Is accountable care the same thing as the managed care of the 1980s and ‘90s, health maintenance organizations rebranded?
The answer is a resounding “No!”
These are generalizations, and this is not to say that there were not isolated instances where managed care was successful, but here are the top 10 differences:
- Managed care was designed, implemented, and operated by insurance companies. Accountable care is physician- and provider-led.
- Managed care was premised on lowering costs by restricting access to physicians and services. Accountable care is premised on lowering costs by ensuring prompt access to the right care at the right time.
- Managed care strategies often succeeded by issuing denials for services to save money. Accountable care promotes services that result in outcomes that are the best they can be, based on the idea that timely, high-quality care ultimately results in lower costs.
- Managed care takes a short-term view. Because enrollees changed plans frequently, managed care did not make long-term investments in enrollees’ health. Accountable care takes a long-term view of improving health as a critical strategy to reducing future healthcare costs.
- Managed care’s primary endpoint was reducing costs of care. Accountable care has three primary endpoints: improving health, improving care, and ultimately, lowering healthcare costs.
- Managed care often resulted in adversarial relationships among insurance companies, patients, and healthcare providers. Accountable care shows promise in promoting increased collaboration. St. Luke’s, for example, has partnered with the Medicare program, the state Medicaid program, and an insurance company, SelectHealth, to design new care and business models to foster more value and better care than traditional Medicare, Medicaid, or insurance company products. Accountable care also is patient- and family-centered, so education and treatment are tailored to patients and their families and to achieve patients’ goals. Patients are involved in the decision-making, and this is a vast improvement over managed care.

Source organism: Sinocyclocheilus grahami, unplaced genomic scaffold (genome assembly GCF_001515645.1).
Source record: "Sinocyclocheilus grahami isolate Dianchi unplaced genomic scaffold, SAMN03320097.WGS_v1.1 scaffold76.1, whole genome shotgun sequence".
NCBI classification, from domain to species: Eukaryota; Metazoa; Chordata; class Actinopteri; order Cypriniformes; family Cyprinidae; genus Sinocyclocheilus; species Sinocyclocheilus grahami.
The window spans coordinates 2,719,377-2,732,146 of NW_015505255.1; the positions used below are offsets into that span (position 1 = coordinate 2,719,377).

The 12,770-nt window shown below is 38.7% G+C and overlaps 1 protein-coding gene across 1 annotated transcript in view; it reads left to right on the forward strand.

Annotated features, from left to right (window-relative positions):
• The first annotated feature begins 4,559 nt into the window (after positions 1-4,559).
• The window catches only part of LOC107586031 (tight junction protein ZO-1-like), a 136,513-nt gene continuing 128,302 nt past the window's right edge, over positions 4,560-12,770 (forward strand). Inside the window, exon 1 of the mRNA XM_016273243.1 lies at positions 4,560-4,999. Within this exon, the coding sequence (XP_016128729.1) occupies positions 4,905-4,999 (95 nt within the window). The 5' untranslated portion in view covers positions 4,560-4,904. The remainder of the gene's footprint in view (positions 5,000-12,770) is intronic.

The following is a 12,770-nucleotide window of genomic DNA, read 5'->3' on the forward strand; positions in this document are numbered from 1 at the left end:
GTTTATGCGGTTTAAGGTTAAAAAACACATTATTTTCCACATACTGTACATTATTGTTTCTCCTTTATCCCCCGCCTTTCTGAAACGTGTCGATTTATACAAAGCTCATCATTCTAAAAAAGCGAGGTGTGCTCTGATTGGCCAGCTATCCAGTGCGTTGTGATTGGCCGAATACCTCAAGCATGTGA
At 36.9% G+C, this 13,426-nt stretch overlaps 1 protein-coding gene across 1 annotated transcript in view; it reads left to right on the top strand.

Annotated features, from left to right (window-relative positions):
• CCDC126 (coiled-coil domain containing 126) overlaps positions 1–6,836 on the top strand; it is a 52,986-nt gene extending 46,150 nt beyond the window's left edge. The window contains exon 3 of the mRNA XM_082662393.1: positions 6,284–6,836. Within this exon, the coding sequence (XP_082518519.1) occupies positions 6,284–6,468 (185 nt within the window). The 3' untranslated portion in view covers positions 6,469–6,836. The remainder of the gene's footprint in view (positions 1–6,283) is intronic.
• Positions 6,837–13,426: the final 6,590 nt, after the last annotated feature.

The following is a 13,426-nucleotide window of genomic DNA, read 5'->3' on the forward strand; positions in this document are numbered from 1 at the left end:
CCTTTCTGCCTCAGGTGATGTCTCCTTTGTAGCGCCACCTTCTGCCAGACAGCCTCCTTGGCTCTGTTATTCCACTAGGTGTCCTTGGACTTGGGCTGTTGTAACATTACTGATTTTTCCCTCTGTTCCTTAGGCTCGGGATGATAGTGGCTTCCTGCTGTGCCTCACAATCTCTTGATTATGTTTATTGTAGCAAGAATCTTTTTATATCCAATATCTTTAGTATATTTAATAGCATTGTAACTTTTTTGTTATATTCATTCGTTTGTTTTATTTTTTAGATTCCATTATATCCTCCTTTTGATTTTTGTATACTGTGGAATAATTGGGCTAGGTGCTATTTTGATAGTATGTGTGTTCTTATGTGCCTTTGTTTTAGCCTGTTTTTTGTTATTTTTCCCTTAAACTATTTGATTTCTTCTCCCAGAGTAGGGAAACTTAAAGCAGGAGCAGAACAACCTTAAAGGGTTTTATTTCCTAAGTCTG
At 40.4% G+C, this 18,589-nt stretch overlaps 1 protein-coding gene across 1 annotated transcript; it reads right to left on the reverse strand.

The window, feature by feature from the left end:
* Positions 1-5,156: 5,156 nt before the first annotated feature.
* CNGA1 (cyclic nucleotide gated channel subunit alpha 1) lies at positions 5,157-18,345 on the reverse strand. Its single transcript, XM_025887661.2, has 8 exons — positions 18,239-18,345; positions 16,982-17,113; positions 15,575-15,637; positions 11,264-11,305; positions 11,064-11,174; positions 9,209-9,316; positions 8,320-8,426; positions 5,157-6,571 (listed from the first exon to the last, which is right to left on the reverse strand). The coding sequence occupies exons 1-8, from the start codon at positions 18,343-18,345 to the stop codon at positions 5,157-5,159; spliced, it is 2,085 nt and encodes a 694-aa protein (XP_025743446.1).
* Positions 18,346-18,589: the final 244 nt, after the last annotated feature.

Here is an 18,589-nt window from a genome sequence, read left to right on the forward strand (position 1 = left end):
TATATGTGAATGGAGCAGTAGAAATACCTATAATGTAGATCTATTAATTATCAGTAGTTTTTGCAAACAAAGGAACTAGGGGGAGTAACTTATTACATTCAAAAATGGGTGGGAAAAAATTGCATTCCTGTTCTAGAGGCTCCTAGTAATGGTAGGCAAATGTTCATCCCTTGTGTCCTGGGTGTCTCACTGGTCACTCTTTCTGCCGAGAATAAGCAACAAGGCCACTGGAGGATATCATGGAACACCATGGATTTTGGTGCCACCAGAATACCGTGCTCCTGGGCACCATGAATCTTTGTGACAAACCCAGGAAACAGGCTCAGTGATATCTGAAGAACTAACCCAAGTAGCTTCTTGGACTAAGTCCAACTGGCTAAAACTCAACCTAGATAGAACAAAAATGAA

- Timing is everything. The healthcare delivery system is very fragmented, and was even more so in the ‘80s and ‘90s. Physicians and hospitals are working better and closer together and able to coordinate care better now. We are creating programs with physician leadership that are more team-based and that provide better coordination of care, and these attributes will contribute to a greater degree of success of accountable care over managed care.
- In the ‘80s and ‘90s, few physicians were on electronic health records. That’s less and less the case. St. Luke’s Clinic is up and operational on an electronic health record that allows for better and safer care coordination. Patients can view their own health records online. And electronic health records are greatly advanced over what existed in the ‘80s and ‘90s and offer all involved providers the complete medical information of the patient. The ability to add clinical decision support tools and utilize data analytics are facilitating the use of evidence-based medicine and providing caregivers with meaningful, actionable data to drive quality improvements.
- The philosophy is different. We know we have to change the care model and the business model, to support the new care model and to ensure that the incentives are aligned to what we are trying to achieve. We know that if we want to change health care, we can’t keep doing things the same old way. All of this requires innovation, and there is much more innovation in health care today than there was in the ‘80s and ‘90s. This holds promise that we can truly transform health care this time!
- Managed care tried to succeed before providers had engaged and before the resources were developed to support it. Today, physicians understand that the healthcare system is broken and unsustainable and are willing to be a part of leading the change required.
Additionally, there are more physician assistants, nurse practitioners, nurse educators, patient navigators, care coordinators, health coaches, clinical nutritionists, and other professionals, all of whom are necessary to better engage patients in their own care and to coordinate care.
St. Luke’s believes that accountable care will succeed, for all the reasons that managed care did not. Many resist these changes, so we know that we must prove it. That is our journey.
We plan to make public our results, sharing the results of our innovations and trying new ideas until we find solutions. St. Luke’s is committed to transforming health care to improve the health of the people in our region, to be the national leader in quality, and to drive health insurance premiums down. It is one more example of how St. Luke’s is taking care forward.